Driveshafts connect the transmission with the differential between the driven wheels. The driveshaft is most visible in engines with engines located in the front and rear-wheel drive. It's a thick rod or pipe running along the bottom of the vehicle. It turns when the vehicle moves. It has a number of different parts and tasks and must perform flawlessly or the car can stop moving.
The driveshaft works with two U-joints at either end connected to the transmission or the differential. U-joints are made of two "U" shaped pieces of metal held together with another piece that looks like a plus sign. They handle the different angles that the driveshaft makes when the wheels bounce along the road. The differential divides power between the wheels on either side. Since the driveshaft itself is a simple long bar or tube, problems occur most often within the U-joints and are first noticed because of an usual noise or vibration.
Things Wear Out
If the vehicle shudders when accelerating, makes a loud clunk when shifting gears or the bottom of the vehicle vibrates at any speed, the U-joints are worn and will probably need to be replaced.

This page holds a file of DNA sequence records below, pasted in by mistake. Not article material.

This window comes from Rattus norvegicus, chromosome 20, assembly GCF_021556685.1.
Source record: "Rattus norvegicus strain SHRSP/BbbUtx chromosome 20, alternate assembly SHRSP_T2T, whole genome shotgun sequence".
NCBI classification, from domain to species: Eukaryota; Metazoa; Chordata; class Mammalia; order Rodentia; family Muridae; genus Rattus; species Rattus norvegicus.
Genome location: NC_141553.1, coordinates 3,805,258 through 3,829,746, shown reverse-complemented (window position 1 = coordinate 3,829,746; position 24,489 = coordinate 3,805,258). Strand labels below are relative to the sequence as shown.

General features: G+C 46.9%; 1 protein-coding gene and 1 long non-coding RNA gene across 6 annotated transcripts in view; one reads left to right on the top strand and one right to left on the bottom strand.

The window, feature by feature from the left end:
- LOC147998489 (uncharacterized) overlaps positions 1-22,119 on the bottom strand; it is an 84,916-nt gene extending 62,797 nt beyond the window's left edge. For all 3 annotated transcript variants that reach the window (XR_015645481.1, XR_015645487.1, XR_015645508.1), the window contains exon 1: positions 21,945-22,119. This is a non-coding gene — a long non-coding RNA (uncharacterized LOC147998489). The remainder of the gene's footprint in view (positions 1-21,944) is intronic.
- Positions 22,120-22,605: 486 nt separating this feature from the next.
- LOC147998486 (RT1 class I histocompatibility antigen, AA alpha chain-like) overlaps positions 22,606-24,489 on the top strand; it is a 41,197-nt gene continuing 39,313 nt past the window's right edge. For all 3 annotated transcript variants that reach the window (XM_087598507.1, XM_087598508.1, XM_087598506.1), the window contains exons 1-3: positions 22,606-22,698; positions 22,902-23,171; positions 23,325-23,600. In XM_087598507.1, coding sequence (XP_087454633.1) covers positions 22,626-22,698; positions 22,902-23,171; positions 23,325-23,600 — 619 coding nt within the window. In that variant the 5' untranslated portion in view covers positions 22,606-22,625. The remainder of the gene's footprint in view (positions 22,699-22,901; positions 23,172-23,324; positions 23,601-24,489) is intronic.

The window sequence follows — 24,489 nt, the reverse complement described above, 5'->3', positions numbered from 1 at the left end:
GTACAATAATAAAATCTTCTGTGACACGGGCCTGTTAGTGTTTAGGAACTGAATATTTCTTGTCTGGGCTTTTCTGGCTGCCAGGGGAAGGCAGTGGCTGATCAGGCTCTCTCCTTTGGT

Things Come Loose or Need Tightening
If there's a squeaking noise from the bottom of the car or a chattering noise while turning, the U-joints have lost their lubrication or the clamps that are holding the U-joint in place need tightening. Any knocking or clicking noise means the driveshaft is hitting the tunnel that it occupies in the vehicle's frame.
It's Not Always the Driveshaft
Not all noises or vibrations inside or under the car centre on the driveshaft. Any noise which is constant whether the vehicle is moving or stationary will be caused by the engine or transmission. If the noise changes when the road surface changes it is most likely due to a problem with the tires. If noise comes from the wheels while driving but changes when the car is driven through turns, then it probably comes from the differential. A chattering vibration which changes in a turn is probably the clutch or the differential.